To aid in the subsequent annotation of the genome and provide a transcriptome resource, RNA sequencing (RNA-Seq) was performed using both the Illumina NextSeq and the Illumina MiSeq optimizing for read depth and read length for each platform, respectively (Figure 2).
For the Illumina NextSeq total nucleic acids were extracted from the liver and brain tissue from each individual using the ALINE EvoPure RNA Isolation Kit (Aline Biosciences). Following DNase I treatment, 250 ng total RNA was used for ribosomal (rRNA) removal using the NEBNext rRNA Depletion Kit (New England Biolabs, Inc., Ipswich, MA, USA). Complementary DNA (cDNA) synthesis and paired-end strand specific RNA-Seq library construction were performed according to our modified protocols, the main modification includes the random primed cDNA synthesis using Maxima H Minus 1st strand cDNA synthesis kit (Thermo Fisher) with Actinomycin D and NEBNext directional second strand cDNA module (New England Biolabs, Inc.). Libraries were pooled and sequenced, generating 75 bp paired-end reads.
RNA for the Illumina MiSeq was sequenced from blood serum, lung, and a mixture of tissues comprising of equal amounts of brain, duodenum, heart, liver, lung, and spleen. These tissues were all extracted from the dam. Homogenization using Tri-reagent was performed in a Mixer Mill (QIAGEN) on replicates of the various tissues. Total RNA extractions on 100 µL of the aqueous layers for each tissue replicate, as well as the pooled sample containing equal volumes of aqueous layers from tissues, were performed using the Magma-96 for Microarrays RNA kit (Ambion, Inc., Austin, TX, USA) spin protocol with the addition of a TURBO DNase step, on a Biomek NXP (Beckman-Coulter, Mississauga, ON, Canada) automated liquid-handling instrument. Ribosomal RNA was removed with the Epicentre ScriptSeq Complete Gold Kit (Illumina) RNA-Seq libraries were prepared using the ScriptSeq Complete Epidemiology Next-Generation Sequencing (NGS) library kit (Illumina), barcoded, and combined into an RNA-Seq run on the Illumina MiSeq platform generating 201 bp paired-end reads (performed at the Pacific Biological Station, Nanaimo, BC, Canada).
A genomic assembly using the paired-end sequence reads from the partitioned library was assembled using the Supernova assembly algorithm (version 1.1.5, 10x Genomics, San Francisco, CA, USA). This produced an initial assembly with a scaffold N50 length of 16.79 Mbp (Table 1). To further improve this draft genome, we first assembled paired-end reads from the non-partitioned libraries from both of the individuals. Briefly, paired-end sequences from the same individual as the partitioned library were processed using Konnector (version 2.0) [3], which performs local de Bruijn graph assembly to generate pseudo-long reads representing complete DNA fragments. The resulting pseudo-long reads and remaining sequence reads that could not be incorporated by Konnector were assembled with ABySS (version 2.0.2, Canada’s Michael Smith Genome Sciences Centre) [4], using kmer values (k) between k = 60 and k = 120. Paired-end sequences from the second individual were incorporated in the later scaffolding stage of the ABySS assembly and did not contribute to the sequence content. The k100 ABySS assembly was determined to be the most contiguous based on the scaffold N50 length metric (N50 = 58,545, Table 1). We followed a scaffolding and gap-filling methodology similar to that of the recently published bullfrog genome [5]. Gaps in our initial, supernova draft assembly were filled with Cobbler (version 0.3, Canada’s Michael Smith Genome Sciences Centre) using parameters -d 100 -i 0.95 [6] utilizing contig sequences from the ABySS assemblies generated at three kmer values (k95, k100, k105). The subsequent gap-filled assembly was initially scaffolded with RAILS (version 1.2, Canada’s Michael Smith Genome Sciences Centre) using parameters -d 100 -i 0.95 [6] using scaffold sequences from the same three ABySS assemblies. Briefly, long sequences are aligned against a draft assembly using BWA-MEM (version 0.7.13), using parameters -a -t 16 [7], and the resulting alignments are parsed and inspected. When alignments satisfied our minimum alignment requirement (100 or more anchoring bases with over 95% sequence identity flanking each gap), we tracked the position and alignment orientation of each long sequence in the assembly draft. Sequence scaffolding was performed using the scaffolding algorithm from LINKS (version 1.8.5, Canada’s Michael Smith Genome Sciences Centre) [8], modified to automatically fill gaps with the sequence that informed the merge. The resulting assembly was re-scaffolded iteratively eight times with LINKS using parameters -k 26 -l 5 -a 0.3 -d 1,2.5,5,7.5,10,12.5,15,20 kbp, -t 10,5,5,4,4,3,3,2 -o 1 increment at each iteration, using scaffolds from all three ABySS assemblies. A final round of automated gap-filling with Cobbler using ABySS contigs was applied (same parameters as above). The genome scaffolding steps yielded an improved scaffold N50 length of 19.59 Mbp. Further improvement was achieved using Sealer (version 2.0.2, parameter -k at 60–200, step 10) [9], which used sequence contigs from the ABySS k100 assembly to close an additional 1059 sequence gaps.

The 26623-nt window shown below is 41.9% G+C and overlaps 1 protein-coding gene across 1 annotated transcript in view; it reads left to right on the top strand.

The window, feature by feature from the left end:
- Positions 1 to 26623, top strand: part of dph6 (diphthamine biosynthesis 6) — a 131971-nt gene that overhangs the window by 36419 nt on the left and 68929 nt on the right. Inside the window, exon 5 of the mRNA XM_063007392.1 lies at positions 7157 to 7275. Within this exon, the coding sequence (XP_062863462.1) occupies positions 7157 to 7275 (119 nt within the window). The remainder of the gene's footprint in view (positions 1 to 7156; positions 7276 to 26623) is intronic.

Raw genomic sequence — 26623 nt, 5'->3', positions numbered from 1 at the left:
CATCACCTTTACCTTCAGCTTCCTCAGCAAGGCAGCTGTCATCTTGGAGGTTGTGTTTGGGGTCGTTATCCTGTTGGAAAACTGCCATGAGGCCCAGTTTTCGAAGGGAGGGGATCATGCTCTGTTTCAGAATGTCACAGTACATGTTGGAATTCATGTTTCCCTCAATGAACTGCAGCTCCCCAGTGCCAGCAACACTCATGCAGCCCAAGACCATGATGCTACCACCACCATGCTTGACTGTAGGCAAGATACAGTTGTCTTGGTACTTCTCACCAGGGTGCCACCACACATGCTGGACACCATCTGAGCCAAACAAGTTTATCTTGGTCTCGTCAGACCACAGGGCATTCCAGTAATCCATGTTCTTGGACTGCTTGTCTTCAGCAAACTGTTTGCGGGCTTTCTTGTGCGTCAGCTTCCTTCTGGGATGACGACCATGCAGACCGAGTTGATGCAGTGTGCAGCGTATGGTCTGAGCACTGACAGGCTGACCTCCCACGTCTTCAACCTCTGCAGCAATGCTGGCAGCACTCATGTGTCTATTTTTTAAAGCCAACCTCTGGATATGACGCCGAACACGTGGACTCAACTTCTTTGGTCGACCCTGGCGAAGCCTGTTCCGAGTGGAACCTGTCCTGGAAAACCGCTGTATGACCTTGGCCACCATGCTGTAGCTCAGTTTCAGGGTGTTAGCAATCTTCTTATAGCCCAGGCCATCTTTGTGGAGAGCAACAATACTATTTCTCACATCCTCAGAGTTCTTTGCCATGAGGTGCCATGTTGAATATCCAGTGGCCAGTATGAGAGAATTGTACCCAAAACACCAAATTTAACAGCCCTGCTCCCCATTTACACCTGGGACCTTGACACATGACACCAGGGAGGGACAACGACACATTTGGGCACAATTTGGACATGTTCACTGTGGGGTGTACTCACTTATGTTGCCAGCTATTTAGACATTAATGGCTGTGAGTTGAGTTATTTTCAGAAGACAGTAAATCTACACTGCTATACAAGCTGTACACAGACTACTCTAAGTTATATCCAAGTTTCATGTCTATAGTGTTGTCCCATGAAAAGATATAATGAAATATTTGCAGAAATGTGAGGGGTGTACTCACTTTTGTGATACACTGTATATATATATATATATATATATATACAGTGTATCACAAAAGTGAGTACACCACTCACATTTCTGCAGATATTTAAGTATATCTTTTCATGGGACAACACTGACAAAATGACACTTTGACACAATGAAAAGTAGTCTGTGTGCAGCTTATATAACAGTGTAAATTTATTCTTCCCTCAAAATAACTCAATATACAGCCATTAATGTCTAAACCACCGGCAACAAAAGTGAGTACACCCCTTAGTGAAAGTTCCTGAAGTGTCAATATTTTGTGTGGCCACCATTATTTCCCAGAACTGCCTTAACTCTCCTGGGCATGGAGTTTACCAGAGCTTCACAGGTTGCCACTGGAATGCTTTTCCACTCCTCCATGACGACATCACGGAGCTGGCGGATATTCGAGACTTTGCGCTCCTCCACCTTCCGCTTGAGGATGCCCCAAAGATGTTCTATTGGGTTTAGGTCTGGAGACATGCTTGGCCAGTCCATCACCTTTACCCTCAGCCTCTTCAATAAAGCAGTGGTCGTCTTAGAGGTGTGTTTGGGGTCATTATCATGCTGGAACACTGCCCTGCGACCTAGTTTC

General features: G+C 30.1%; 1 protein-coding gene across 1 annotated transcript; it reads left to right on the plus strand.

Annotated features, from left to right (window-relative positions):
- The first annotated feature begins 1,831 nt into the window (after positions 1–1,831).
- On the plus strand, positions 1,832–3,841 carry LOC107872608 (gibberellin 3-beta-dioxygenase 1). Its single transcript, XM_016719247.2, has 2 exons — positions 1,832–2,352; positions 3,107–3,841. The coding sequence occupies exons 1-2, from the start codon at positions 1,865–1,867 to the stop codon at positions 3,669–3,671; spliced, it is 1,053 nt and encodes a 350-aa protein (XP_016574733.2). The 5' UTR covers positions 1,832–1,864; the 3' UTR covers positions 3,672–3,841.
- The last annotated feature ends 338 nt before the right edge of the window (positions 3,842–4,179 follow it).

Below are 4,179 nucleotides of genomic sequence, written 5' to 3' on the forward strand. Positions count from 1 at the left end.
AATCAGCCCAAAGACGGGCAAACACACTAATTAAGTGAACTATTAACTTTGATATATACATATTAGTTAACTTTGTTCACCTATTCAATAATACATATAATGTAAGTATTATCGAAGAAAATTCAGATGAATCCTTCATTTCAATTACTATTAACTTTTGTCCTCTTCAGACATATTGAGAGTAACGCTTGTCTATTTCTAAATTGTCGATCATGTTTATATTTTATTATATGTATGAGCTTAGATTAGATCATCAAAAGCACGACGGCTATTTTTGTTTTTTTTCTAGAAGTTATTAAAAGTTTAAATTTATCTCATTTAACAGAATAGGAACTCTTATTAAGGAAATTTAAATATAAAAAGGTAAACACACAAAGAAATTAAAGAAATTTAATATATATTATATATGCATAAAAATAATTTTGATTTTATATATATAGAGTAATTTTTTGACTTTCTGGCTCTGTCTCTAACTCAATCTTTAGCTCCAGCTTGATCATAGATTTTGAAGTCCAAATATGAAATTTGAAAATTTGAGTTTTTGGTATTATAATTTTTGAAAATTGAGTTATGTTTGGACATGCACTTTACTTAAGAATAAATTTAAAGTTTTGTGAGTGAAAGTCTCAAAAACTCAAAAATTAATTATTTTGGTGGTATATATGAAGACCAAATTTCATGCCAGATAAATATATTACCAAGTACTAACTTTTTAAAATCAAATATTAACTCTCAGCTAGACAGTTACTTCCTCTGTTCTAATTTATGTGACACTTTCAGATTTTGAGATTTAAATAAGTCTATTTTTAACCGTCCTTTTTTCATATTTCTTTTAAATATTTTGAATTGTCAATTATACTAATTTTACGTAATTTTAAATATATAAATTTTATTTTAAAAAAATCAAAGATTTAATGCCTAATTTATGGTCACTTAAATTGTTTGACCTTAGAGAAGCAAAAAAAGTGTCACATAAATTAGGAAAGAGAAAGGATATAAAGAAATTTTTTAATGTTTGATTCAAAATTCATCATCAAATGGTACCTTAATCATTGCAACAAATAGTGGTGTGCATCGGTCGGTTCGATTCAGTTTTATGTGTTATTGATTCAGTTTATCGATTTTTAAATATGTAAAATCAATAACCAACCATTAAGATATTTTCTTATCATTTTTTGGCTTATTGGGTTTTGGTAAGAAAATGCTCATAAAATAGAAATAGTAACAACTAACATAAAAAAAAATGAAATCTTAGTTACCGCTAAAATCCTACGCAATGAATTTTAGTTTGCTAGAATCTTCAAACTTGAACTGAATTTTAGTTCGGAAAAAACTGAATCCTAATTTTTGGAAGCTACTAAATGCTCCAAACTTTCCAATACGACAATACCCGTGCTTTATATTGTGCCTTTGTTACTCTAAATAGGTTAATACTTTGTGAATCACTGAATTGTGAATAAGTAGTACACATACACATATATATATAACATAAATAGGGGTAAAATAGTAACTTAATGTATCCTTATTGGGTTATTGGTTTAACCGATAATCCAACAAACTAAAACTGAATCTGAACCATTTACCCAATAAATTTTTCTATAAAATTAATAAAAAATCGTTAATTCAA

The final assembly (Table 1) comprises 2.327 Gbp of highly contiguous assembled genomic sequence with a scaffold N50 length of 19.59 Mbp. Analysis of the representation of highly conserved genes using Benchmarking Universal Single-Copy Othologs (BUSCO) [10] indicated that for 6253 genes, the complete and contiguous protein coding sequence was found in our assembly for 5669 genes (90.66%), whilst complete or fragmented sequences were found for 5915 genes (94.59%).